I spoke with a member of the National Litigation Support Team about the program. There are a couple of hurdles to overcome in order to qualify to use the program. First, the platform does not have room to host all cases. Each potential case is analyzed to determine whether it is suitable for the program. The primary factor appears to be whether the case contains a large amount of case material. It should be noted, however, that the electronic “size” of the material may not be necessarily determinative. For example, if the case involves many audio and/or video files, it may not qualify even though the material is more than a “terabyte” in size. Conversely, if the case involves less than a “terabyte” of material, but such material consists of tens of thousands of scanned pages of documents, it may qualify due to the difficult challenges posed in document review.

About two years ago, the Supreme Court decided in Padilla v. Kentucky that the Sixth Amendment imposes a duty to advise criminal defendants about the potential deportation/removal consequences arising from a guilty plea. Failure to do so nullifies the plea.

Before anyone gets too excited, however, the Fifth Circuit decided this month that Padilla is not applicable retroactively and therefore may not serve as a basis to collaterally challenge a conviction. In other words, even though a defendant pled guilty without having received what is now considered essential advice, he cannot complain about the error if it occurred before March 2010.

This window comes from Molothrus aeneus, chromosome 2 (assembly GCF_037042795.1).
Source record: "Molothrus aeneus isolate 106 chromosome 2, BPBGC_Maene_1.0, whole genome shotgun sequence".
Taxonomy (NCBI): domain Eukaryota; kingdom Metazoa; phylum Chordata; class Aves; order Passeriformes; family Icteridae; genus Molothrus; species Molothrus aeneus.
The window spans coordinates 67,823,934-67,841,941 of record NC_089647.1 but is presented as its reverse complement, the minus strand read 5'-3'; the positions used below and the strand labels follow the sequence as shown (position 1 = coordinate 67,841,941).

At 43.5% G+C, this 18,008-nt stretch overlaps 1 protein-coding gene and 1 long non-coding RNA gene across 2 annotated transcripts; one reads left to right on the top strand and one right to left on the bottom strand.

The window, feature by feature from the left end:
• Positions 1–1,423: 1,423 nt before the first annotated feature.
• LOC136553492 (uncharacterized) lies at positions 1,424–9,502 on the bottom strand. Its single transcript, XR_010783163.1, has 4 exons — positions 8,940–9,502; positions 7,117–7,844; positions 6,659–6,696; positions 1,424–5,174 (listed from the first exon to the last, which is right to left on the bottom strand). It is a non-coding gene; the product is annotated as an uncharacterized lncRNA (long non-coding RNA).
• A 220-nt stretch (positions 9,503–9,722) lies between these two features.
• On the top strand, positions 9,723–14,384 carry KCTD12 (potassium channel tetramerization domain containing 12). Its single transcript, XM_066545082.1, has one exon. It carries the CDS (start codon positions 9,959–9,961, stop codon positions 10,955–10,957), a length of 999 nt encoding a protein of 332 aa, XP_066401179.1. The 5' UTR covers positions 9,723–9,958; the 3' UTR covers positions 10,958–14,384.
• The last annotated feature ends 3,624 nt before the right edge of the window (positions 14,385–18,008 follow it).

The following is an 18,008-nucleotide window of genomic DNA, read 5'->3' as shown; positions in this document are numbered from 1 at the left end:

In United States v. Amer, the defendant filed a motion to vacate his conviction pursuant to 28 U.S.C. § 2255, alleging his attorney failed to inform him that his guilty plea carried a risk of deportation. It appears the government did not dispute that Amer’s attorney failed to give him advice about deportation consequences. On its face, this is a challenge squarely fitting within Padilla. Not so fast, Mr. Padilla. In situations where a prisoner is asserting a right based on a recent Supreme Court case, the law allows relief only if (a) the prisoner’s claim is made within one year of the Supreme Court “initially” recognizing the right, (b) the prisoner’s claim is based on a right “newly recognized” by the Supreme Court, and (c) the right was “made retroactively applicable to cases on collateral review.” See 28 U.S.C. § 2255(f)(3). Where retroactivity is not clear, courts apply a formula outlined in another Supreme Court case, Teague v. Lane, to determine whether the rule can be applied retroactively. In Teague, the basic premise is “new” rules of criminal procedure are generally not retroactive.

When Roger Clemens was playing major league baseball, I wonder how he would have felt if the umpire told him in Game 7 of the World Series that fans were going to be allowed to decide whether Clemens should throw a fastball, curve or slider to each batter? Something tells me that he would not have reacted too well. Heck, some pitchers don’t like their own managers, catchers or wives making those calls.